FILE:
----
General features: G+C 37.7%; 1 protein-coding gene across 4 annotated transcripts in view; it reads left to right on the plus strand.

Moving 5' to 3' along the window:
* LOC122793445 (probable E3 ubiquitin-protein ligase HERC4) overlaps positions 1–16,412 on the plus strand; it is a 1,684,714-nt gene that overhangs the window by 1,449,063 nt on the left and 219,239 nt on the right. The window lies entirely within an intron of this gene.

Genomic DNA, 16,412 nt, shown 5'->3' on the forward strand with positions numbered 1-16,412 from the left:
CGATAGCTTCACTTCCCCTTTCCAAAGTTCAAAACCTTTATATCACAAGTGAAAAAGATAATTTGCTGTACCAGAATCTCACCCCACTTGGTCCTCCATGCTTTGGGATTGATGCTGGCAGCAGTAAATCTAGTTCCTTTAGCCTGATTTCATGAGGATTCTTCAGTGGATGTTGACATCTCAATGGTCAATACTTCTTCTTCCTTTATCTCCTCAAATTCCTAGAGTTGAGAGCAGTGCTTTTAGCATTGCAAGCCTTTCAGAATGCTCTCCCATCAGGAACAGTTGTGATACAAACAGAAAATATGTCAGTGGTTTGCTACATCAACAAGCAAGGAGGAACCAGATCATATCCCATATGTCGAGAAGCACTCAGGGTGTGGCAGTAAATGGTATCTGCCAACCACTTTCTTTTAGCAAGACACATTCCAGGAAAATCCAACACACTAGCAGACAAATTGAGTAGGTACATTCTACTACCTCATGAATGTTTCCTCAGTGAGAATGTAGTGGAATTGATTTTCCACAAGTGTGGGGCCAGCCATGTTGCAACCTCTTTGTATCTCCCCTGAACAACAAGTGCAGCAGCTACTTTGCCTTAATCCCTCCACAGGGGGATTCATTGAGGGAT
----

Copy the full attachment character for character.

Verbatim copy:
General features: G+C 37.7%; 1 protein-coding gene across 4 annotated transcripts in view; it reads left to right on the plus strand.

Moving 5' to 3' along the window:
* LOC122793445 (probable E3 ubiquitin-protein ligase HERC4) overlaps positions 1–16,412 on the plus strand; it is a 1,684,714-nt gene that overhangs the window by 1,449,063 nt on the left and 219,239 nt on the right. The window lies entirely within an intron of this gene.

Genomic DNA, 16,412 nt, shown 5'->3' on the forward strand with positions numbered 1-16,412 from the left:
CGATAGCTTCACTTCCCCTTTCCAAAGTTCAAAACCTTTATATCACAAGTGAAAAAGATAATTTGCTGTACCAGAATCTCACCCCACTTGGTCCTCCATGCTTTGGGATTGATGCTGGCAGCAGTAAATCTAGTTCCTTTAGCCTGATTTCATGAGGATTCTTCAGTGGATGTTGACATCTCAATGGTCAATACTTCTTCTTCCTTTATCTCCTCAAATTCCTAGAGTTGAGAGCAGTGCTTTTAGCATTGCAAGCCTTTCAGAATGCTCTCCCATCAGGAACAGTTGTGATACAAACAGAAAATATGTCAGTGGTTTGCTACATCAACAAGCAAGGAGGAACCAGATCATATCCCATATGTCGAGAAGCACTCAGGGTGTGGCAGTAAATGGTATCTGCCAACCACTTTCTTTTAGCAAGACACATTCCAGGAAAATCCAACACACTAGCAGACAAATTGAGTAGGTACATTCTACTACCTCATGAATGTTTCCTCAGTGAGAATGTAGTGGAATTGATTTTCCACAAGTGTGGGGCCAGCCATGTTGCAACCTCTTTGTATCTCCCCTGAACAACAAGTGCAGCAGCTACTTTGCCTTAATCCCTCCACAGGGGGATTCATTGAGGGAT